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101 Fantasy Riddles $4.95 $3.95
Publisher: Stainless Steel Dragon
by Nathan C. [Featured Reviewer] Date Added: 02/28/2009 12:24:19

If you want to get a good argument started, put a couple of hack and slash DMs in the same room with a couple of role-playing DMs and ask them what do they think of riddles in D&D. The Iron DM opinion is that riddles are great when put into the context of the adventure. Just as there is no single roll to win a combat, (which tests the combat tactics of a player), there should not be a single roll to win a mind test of the players (which tests the adventuring tactics of a player).

101 Riddles, published by Stainless Steel Dragon and written by Jon Volden is written for the Dungeon Master that relishes in sending his players through a challenging ringer. The PDF contains 101 riddles for words and phrases typically encountered in an adventure.

The 46 page book is well bookmarked, though the layout could have used some work to save white space. The riddles themselves are not too difficult, nor too easy. They are also quite unique. The book’s biggest problem is that it itself is too simple. It is a simple book of adventuring riddles. The hope would be that it would have added 1 or 2 implementation ways as previous similar supplements have done. Providing things like recommended hints for the riddles would have helped evolve the book to the hack and slash crowd.

For the Iron DM This is one of the best collections of riddles you will find. They deal specifically with things you will find in a typical campaign world. I was particularly impressed with the seven sin riddles.

The Iron Word 101 Riddles is a great value, providing 101 mind puzzles for your players, though be warned that there is nothing included in the book to help facilitate them in your campaign.

[3 of 5 Stars!]
Creator Reply:
I have a quick note about the reviewer's comments regarding white space and hints. I intentionally used a lot of white space to make the riddles easier to read on the fly. (Especially by DMs with failing eye sight such as my own.) The white space also serves as a place where DMs can pencil in their own hints should they feel "their" players need them. I did consider adding my own set of hints with experience modifiers based on how many hints are needed to correctly answer the riddle. I decided not to do that primarily because I don't like to micro manage how other DMs use my books, or how they judge their players. I am sure "some" DMs would appreciate my help by adding hints. But others might be confused by multiple hints and still other DMs would think me condescending toward them and/or their players. ("Most" of these riddles are fairly simple yet entertaining, and awhile play-testing very few hints were needed.) So I went for the middle ground with this book by allowing it to be as simple or as complicated as the DM chooses to make it.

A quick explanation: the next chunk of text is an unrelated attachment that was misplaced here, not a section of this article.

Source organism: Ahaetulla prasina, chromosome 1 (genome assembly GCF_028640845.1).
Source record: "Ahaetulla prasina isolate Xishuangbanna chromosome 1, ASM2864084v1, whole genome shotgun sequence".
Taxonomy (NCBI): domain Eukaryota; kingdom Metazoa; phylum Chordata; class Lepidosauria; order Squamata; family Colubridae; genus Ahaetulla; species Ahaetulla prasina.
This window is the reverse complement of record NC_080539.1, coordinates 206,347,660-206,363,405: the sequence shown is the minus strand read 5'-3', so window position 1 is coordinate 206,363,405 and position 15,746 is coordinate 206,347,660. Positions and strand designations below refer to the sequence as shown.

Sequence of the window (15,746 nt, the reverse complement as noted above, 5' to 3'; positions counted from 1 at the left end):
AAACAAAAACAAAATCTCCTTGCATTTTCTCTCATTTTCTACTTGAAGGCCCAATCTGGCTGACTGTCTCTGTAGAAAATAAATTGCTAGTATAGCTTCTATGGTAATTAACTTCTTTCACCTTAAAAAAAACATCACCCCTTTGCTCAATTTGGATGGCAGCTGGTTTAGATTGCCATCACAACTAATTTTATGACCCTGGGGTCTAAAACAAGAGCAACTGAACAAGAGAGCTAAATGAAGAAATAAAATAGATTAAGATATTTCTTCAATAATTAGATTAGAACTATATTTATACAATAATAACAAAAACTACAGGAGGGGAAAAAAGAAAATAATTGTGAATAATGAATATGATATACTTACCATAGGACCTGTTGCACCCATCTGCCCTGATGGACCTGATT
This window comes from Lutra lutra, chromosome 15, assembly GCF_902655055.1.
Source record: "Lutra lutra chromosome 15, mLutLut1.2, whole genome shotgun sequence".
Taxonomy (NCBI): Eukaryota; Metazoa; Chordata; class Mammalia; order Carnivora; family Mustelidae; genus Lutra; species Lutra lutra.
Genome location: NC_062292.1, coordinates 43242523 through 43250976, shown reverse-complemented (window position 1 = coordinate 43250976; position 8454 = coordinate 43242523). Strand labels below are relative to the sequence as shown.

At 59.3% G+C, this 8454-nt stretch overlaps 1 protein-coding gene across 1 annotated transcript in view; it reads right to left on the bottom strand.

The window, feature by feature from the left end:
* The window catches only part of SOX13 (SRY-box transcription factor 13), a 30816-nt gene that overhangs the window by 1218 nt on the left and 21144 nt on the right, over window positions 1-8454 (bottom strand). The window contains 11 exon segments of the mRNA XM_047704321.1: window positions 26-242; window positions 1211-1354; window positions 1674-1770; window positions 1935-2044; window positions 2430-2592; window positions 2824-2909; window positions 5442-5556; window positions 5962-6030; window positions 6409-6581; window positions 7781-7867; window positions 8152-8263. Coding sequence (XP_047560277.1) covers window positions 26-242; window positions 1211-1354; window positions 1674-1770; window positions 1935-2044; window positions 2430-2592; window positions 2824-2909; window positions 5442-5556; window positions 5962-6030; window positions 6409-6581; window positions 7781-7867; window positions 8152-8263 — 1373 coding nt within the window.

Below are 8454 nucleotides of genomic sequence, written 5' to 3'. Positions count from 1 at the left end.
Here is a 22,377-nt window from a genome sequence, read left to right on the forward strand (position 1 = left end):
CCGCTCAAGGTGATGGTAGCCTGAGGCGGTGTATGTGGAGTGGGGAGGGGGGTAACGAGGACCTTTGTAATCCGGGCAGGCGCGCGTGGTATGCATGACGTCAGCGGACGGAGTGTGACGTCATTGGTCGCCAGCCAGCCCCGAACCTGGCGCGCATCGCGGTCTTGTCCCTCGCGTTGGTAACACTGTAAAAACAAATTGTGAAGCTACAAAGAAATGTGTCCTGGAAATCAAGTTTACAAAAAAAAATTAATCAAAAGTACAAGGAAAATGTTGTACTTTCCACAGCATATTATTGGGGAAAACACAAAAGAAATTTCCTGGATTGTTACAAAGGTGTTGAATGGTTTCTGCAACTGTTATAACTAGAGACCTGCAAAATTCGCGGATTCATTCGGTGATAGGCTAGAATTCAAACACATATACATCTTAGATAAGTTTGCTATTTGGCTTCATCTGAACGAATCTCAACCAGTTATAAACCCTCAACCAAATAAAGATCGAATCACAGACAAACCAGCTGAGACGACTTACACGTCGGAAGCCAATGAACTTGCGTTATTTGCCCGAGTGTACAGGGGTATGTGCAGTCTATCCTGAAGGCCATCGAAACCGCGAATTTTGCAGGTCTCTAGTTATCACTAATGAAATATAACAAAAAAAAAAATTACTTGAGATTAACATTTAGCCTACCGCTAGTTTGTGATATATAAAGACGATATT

For the record, this book was inspired by J.R.R. Tolkien's "The Hobbit" and I don't remember Golem giving Bilbo any hints. So I guess I am in good company. I can't speak for every gamer in the world, but "my" gamers find the riddles in this book both fun and entertaining. (I have 14 steady players.) I seldom need to offer my players a clue, but when I do, it is a simple thing to do it on the fly. I assume most DMs are as bright as I am, and their game facilitation doesn't suffer from their pause in coming up with a suitable hint. In fact, my gamers, (Both hack and slay and serious role-players) like these riddles so much they have asked me to incorporate at least one into each dungeon. It is an easy thing to do, and I am doing it. In truth I am burning through these riddles so fast next year I will need to write and release an all new book so I don't run out.

I will consider adding hints to the sequel for DMs and players who have difficulty presenting clues on the fly or answering basic riddles. I generally write to the level of my audience and I consider DMs and gamers to be exceptionally bright people who don't really need lots of hints to answer fairly basic riddles. Readers of this book, please let me know how you feel about it. Send me your feedback and I will write my next book (perhaps amend this book) to support the needs of the majority. I aim to please my audience if not all critics.:)

Best Regard,
Jon Volden

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101 Fantasy Riddles
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